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Ken Harland and Sam McCready Centre for Young Men’s Studies Cookstown 2014.

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Presentation on theme: "Ken Harland and Sam McCready Centre for Young Men’s Studies Cookstown 2014."— Presentation transcript:

1 Ken Harland and Sam McCready Centre for Young Men’s Studies Cookstown 2014

2 Good leadership is essential at all levels of the school system if underachievement is to be addressed effectively. Leadership, in the context of reform, requires of school principals a much broader base of multi ‑ disciplinary skills and professional knowledge than before The need to improve the quality of leadership and management Emphasis on Transforming Communities and acknowledgment of the link between DISADVANTAGE – ATTAINMENT & LIFE CHANCES

3 Social Class (the causal link between poverty and low educational achievement is well established). Ethnicity Gender Geographical location Religious background Difficult home or family life (None of these are stand alone factors)

4 The nature of the teacher/pupil relationships Falling behind and not being able to catch up Boys felt that most subjects did not connect directly to the reality of their everyday lives outside of school. Feeling bored Being distracted Having to sit still and taking notes for large parts of the day

5  Perceived poor physical environments (School)  Incidences of bullying (School)  Boys in lower streams feeling they don’t get the same opportunities (School)  `What’s the point?’ (School)  Underestimated pressures around GSCE’s (School)  Disruptive behaviour (Classroom)  Violence and the threat of violence (Community)  A disconnect between school, family and community  Sense of alienation from adults (Community)

6  Barriers evident by, and within Year 8, and had been present in primary school  The lack of basic literacy and numeracy skills in some boys was inherited from primary school  Boys not well prepared for post-primary school  Poorer communication skills - especially with boys in lower bands  Behaviour of boys seen as more challenging (mostly in the lower bands)  Boys expect to be mammied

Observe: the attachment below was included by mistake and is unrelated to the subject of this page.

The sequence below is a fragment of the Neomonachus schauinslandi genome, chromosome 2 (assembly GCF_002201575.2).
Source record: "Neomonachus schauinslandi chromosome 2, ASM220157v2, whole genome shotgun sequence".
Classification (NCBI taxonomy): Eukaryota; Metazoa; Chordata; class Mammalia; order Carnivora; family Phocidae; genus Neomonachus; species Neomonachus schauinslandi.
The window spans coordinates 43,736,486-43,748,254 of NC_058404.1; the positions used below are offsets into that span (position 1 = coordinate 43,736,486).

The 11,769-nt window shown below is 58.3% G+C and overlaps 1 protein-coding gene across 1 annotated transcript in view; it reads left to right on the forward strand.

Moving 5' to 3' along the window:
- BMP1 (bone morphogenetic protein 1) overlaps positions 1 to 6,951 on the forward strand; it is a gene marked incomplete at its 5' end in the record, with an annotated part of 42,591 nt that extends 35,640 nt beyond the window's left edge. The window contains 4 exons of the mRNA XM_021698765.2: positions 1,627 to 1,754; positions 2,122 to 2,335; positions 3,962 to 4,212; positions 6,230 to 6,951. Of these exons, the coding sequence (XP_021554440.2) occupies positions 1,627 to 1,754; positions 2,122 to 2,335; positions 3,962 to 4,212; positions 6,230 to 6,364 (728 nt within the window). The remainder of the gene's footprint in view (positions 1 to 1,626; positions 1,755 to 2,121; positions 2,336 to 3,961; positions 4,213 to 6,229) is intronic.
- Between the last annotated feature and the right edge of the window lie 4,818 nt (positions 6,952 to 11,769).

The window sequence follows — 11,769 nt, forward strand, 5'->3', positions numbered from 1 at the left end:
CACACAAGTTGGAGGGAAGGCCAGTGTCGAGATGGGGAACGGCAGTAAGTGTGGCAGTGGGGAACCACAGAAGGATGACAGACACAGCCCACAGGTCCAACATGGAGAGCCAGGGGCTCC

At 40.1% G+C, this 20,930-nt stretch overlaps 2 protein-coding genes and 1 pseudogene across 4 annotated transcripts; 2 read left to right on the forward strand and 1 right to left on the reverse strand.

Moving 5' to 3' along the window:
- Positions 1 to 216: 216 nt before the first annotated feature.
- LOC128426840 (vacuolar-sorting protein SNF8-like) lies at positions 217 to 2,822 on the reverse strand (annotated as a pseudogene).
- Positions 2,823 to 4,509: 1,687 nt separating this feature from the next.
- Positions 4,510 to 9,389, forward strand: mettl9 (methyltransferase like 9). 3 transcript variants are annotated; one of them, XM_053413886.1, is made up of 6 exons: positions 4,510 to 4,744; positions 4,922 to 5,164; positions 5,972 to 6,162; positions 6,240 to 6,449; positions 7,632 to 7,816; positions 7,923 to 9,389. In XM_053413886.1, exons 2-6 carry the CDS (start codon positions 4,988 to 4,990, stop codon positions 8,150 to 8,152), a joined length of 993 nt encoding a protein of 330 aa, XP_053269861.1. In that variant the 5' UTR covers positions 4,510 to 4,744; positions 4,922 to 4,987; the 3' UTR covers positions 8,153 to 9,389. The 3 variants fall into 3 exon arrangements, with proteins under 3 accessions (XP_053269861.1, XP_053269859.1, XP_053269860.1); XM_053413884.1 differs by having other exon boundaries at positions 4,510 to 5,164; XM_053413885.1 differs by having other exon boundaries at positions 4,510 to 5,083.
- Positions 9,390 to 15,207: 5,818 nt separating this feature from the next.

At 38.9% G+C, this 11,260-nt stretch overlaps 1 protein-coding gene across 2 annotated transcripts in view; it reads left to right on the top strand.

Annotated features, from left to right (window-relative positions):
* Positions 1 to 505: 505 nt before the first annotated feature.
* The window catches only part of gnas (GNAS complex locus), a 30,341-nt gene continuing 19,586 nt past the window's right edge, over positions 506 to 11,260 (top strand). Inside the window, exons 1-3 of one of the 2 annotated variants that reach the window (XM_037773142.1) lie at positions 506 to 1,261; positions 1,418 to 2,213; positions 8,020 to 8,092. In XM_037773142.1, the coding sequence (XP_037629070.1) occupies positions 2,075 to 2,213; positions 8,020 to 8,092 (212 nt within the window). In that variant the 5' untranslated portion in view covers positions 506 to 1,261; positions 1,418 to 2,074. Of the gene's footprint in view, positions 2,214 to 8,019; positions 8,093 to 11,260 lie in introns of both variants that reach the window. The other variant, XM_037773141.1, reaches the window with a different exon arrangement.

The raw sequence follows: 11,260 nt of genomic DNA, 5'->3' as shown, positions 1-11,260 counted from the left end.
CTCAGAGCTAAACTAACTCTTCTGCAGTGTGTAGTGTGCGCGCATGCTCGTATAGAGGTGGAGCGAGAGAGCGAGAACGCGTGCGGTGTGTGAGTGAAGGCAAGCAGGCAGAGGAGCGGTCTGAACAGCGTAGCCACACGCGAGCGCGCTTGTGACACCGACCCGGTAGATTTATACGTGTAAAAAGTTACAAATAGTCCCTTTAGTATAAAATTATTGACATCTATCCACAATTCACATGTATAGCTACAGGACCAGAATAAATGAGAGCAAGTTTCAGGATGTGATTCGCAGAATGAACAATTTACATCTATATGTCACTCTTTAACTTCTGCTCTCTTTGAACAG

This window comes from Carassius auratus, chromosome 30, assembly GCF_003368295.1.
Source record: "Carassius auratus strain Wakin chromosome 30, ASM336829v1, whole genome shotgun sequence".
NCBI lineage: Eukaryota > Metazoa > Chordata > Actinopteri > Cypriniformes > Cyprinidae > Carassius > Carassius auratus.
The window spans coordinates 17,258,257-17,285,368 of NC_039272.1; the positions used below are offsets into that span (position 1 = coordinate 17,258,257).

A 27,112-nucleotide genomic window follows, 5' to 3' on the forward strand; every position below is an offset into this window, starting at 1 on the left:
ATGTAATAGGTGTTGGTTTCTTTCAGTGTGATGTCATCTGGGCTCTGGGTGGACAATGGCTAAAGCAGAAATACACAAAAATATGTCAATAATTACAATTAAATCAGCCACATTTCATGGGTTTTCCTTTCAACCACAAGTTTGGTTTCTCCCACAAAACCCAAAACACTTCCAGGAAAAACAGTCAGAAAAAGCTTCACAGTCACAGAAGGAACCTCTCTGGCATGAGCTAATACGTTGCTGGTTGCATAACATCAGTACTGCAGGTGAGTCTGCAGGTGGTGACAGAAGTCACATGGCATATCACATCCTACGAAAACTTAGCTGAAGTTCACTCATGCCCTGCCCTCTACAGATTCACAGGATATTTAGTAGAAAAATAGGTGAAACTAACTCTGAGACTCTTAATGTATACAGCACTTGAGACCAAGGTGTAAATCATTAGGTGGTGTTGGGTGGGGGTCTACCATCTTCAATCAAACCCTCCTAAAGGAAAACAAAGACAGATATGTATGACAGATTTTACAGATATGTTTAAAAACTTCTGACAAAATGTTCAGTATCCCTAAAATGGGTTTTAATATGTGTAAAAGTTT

7 So What?

8 Imagine the ‘365 day` school. The school and the community An ethos in the school where boys are expected to achieve School discipline based on accountability for self and others (restorative/relational) Understanding what motivates boys - What makes them tick? How do you get the best out of them? – incentives, boundaries, structures, rewards, physical activity. The potential of parents as leverage Research says the most significant indicator of success was prior achievement (Prevention is important. Easier to turn them around) Focused support in nursery/school/youth centre

9 3 R`S – Relationships, (Mutual) Respect and (Giving them) Responsibility Formal and informal structures in school through which voice of pupils can be heard Critical and positive relationships with teachers/adults Gender stereotyping is challenged and minimised Tell them what you are for - not just what you are against. A positive ethos. Linking with other professionals to make the bridge to the community Better preparation in school for the ‘reality of life’ beyond school

10 A learning environment that engages, stimulates and excites boys that counters boredom and distraction Kinaesthetic approaches that encourages physical contact and movement Use of small group work, role plays and other methodologies that assist engagement, stimulation and motivation (particularly for those who are ‘falling behind’) Connect the classroom to the lives of boys (e.g. Monday morning ‘welcome and rap’) Using the ‘safe space’ exploring masculinity, their fears, aspirations, their lives, reflecting on moral issues associated with race, violence, homophobia. – extracting knowledge and meaning from their experience and ideas. Developing boys’ coping skills and strategies especially around violence Developing boys` capacity to use support services (within and without school)


12 Non formal education - Other support workers – e.g. youth workers Informal education - Community / including parents Formal education - School Young Person We are all Educationalists

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